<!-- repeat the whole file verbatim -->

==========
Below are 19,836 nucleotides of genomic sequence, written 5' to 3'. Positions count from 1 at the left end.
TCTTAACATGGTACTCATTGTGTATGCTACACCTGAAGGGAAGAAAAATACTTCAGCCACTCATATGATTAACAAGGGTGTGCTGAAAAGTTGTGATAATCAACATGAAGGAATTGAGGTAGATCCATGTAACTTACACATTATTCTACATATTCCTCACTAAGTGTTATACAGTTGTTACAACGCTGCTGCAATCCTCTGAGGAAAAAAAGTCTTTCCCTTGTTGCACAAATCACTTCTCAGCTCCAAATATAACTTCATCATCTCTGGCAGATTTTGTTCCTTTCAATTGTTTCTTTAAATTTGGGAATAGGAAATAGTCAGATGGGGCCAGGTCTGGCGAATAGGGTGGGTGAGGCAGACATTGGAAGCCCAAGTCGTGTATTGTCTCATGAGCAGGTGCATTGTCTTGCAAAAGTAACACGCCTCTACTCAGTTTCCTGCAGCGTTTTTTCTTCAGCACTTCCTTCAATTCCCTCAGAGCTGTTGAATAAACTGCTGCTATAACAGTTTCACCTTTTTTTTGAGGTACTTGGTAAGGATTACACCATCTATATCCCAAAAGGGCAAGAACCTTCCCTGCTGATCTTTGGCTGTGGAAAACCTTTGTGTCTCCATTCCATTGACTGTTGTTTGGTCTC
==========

Below are 19,836 nucleotides of genomic sequence, written 5' to 3'. Positions count from 1 at the left end.
TCTTAACATGGTACTCATTGTGTATGCTACACCTGAAGGGAAGAAAAATACTTCAGCCACTCATATGATTAACAAGGGTGTGCTGAAAAGTTGTGATAATCAACATGAAGGAATTGAGGTAGATCCATGTAACTTACACATTATTCTACATATTCCTCACTAAGTGTTATACAGTTGTTACAACGCTGCTGCAATCCTCTGAGGAAAAAAAGTCTTTCCCTTGTTGCACAAATCACTTCTCAGCTCCAAATATAACTTCATCATCTCTGGCAGATTTTGTTCCTTTCAATTGTTTCTTTAAATTTGGGAATAGGAAATAGTCAGATGGGGCCAGGTCTGGCGAATAGGGTGGGTGAGGCAGACATTGGAAGCCCAAGTCGTGTATTGTCTCATGAGCAGGTGCATTGTCTTGCAAAAGTAACACGCCTCTACTCAGTTTCCTGCAGCGTTTTTTCTTCAGCACTTCCTTCAATTCCCTCAGAGCTGTTGAATAAACTGCTGCTATAACAGTTTCACCTTTTTTTTGAGGTACTTGGTAAGGATTACACCATCTATATCCCAAAAGGGCAAGAACCTTCCCTGCTGATCTTTGGCTGTGGAAAACCTTTGTGTCTCCATTCCATTGACTGTTGTTTGGTCTC